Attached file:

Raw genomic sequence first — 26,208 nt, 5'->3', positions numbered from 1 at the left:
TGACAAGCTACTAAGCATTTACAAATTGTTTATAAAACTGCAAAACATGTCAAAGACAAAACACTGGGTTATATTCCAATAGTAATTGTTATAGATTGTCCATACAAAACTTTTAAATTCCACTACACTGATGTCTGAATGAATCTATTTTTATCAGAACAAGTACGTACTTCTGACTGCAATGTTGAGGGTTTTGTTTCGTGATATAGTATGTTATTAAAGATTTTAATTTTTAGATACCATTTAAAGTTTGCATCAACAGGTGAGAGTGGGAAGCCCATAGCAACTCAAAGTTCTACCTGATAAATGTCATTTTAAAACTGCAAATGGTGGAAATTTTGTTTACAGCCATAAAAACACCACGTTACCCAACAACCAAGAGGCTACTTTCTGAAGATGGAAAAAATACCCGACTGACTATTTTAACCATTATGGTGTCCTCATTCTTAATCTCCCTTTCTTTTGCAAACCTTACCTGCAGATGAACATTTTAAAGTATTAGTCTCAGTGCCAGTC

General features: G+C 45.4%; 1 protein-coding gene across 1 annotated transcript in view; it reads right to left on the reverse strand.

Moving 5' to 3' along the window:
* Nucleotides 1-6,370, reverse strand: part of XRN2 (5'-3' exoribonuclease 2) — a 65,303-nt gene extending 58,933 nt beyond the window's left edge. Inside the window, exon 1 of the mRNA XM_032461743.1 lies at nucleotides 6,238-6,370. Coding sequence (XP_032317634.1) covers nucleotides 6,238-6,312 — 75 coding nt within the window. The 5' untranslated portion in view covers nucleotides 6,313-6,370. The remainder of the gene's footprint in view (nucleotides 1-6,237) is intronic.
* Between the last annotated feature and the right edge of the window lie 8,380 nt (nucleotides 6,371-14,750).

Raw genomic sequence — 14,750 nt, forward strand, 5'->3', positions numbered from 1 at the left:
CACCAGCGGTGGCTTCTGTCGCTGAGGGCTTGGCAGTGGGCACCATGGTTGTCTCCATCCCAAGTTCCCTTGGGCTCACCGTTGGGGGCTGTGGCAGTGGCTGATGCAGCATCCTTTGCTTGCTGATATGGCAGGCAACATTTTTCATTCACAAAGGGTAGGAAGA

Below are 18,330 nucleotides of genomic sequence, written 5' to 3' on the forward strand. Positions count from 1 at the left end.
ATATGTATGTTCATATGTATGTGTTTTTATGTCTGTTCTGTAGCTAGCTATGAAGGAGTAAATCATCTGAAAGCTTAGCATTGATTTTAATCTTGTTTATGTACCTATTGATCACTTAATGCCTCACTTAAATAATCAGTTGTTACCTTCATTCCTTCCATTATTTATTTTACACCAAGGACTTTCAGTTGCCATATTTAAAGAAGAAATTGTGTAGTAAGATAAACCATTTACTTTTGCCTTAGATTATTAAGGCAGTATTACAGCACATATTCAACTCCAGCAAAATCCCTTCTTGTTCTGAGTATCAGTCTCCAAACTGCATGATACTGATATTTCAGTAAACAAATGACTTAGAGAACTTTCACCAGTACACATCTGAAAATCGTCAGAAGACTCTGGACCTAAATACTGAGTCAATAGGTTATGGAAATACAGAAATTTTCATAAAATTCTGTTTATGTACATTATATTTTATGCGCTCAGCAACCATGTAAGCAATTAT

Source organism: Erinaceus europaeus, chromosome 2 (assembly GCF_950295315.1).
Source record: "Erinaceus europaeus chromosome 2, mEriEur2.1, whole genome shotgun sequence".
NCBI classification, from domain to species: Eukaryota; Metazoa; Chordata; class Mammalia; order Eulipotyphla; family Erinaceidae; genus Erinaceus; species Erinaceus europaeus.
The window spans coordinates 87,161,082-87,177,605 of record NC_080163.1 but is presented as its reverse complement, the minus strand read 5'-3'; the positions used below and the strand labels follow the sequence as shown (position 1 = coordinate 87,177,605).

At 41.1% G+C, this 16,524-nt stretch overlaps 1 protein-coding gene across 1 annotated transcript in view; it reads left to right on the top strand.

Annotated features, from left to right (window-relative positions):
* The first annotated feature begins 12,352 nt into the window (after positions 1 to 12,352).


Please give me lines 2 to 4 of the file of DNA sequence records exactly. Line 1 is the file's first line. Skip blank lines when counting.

TGACAAGCTACTAAGCATTTACAAATTGTTTATAAAACTGCAAAACATGTCAAAGACAAAACACTGGGTTATATTCCAATAGTAATTGTTATAGATTGTCCATACAAAACTTTTAAATTCCACTACACTGATGTCTGAATGAATCTATTTTTATCAGAACAAGTACGTACTTCTGACTGCAATGTTGAGGGTTTTGTTTCGTGATATAGTATGTTATTAAAGATTTTAATTTTTAGATACCATTTAAAGTTTGCATCAACAGGTGAGAGTGGGAAGCCCATAGCAACTCAAAGTTCTACCTGATAAATGTCATTTTAAAACTGCAAATGGTGGAAATTTTGTTTACAGCCATAAAAACACCACGTTACCCAACAACCAAGAGGCTACTTTCTGAAGATGGAAAAAATACCCGACTGACTATTTTAACCATTATGGTGTCCTCATTCTTAATCTCCCTTTCTTTTGCAAACCTTACCTGCAGATGAACATTTTAAAGTATTAGTCTCAGTGCCAGTC

General features: G+C 45.4%; 1 protein-coding gene across 1 annotated transcript in view; it reads right to left on the reverse strand.

Moving 5' to 3' along the window: